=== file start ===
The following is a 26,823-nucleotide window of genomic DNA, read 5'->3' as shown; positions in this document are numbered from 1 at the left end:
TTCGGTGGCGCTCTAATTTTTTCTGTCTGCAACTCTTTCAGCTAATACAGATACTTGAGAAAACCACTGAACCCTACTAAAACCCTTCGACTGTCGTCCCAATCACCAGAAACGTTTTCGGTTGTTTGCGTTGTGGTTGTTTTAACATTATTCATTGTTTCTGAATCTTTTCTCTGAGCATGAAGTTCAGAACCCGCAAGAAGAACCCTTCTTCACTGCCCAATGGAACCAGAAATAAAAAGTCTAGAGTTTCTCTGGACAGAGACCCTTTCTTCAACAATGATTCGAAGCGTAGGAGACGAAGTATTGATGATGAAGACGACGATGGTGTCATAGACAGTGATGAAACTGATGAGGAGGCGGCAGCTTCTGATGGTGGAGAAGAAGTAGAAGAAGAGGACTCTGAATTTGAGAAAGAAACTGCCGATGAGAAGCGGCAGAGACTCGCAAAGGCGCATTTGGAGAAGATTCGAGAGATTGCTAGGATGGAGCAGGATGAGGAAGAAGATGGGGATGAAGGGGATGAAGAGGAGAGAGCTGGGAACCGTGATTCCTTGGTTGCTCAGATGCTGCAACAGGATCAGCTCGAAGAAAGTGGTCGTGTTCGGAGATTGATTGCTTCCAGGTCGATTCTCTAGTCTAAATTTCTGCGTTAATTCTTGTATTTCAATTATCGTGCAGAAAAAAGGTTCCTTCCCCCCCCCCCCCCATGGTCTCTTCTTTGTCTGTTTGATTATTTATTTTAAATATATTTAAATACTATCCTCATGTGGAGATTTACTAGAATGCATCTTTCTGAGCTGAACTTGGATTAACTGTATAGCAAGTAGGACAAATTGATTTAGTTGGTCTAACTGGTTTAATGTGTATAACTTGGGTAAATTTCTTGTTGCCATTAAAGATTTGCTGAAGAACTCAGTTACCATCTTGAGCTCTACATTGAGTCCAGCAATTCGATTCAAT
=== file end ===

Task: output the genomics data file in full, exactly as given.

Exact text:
The following is a 26,823-nucleotide window of genomic DNA, read 5'->3' as shown; positions in this document are numbered from 1 at the left end:
TTCGGTGGCGCTCTAATTTTTTCTGTCTGCAACTCTTTCAGCTAATACAGATACTTGAGAAAACCACTGAACCCTACTAAAACCCTTCGACTGTCGTCCCAATCACCAGAAACGTTTTCGGTTGTTTGCGTTGTGGTTGTTTTAACATTATTCATTGTTTCTGAATCTTTTCTCTGAGCATGAAGTTCAGAACCCGCAAGAAGAACCCTTCTTCACTGCCCAATGGAACCAGAAATAAAAAGTCTAGAGTTTCTCTGGACAGAGACCCTTTCTTCAACAATGATTCGAAGCGTAGGAGACGAAGTATTGATGATGAAGACGACGATGGTGTCATAGACAGTGATGAAACTGATGAGGAGGCGGCAGCTTCTGATGGTGGAGAAGAAGTAGAAGAAGAGGACTCTGAATTTGAGAAAGAAACTGCCGATGAGAAGCGGCAGAGACTCGCAAAGGCGCATTTGGAGAAGATTCGAGAGATTGCTAGGATGGAGCAGGATGAGGAAGAAGATGGGGATGAAGGGGATGAAGAGGAGAGAGCTGGGAACCGTGATTCCTTGGTTGCTCAGATGCTGCAACAGGATCAGCTCGAAGAAAGTGGTCGTGTTCGGAGATTGATTGCTTCCAGGTCGATTCTCTAGTCTAAATTTCTGCGTTAATTCTTGTATTTCAATTATCGTGCAGAAAAAAGGTTCCTTCCCCCCCCCCCCCCATGGTCTCTTCTTTGTCTGTTTGATTATTTATTTTAAATATATTTAAATACTATCCTCATGTGGAGATTTACTAGAATGCATCTTTCTGAGCTGAACTTGGATTAACTGTATAGCAAGTAGGACAAATTGATTTAGTTGGTCTAACTGGTTTAATGTGTATAACTTGGGTAAATTTCTTGTTGCCATTAAAGATTTGCTGAAGAACTCAGTTACCATCTTGAGCTCTACATTGAGTCCAGCAATTCGATTCAAT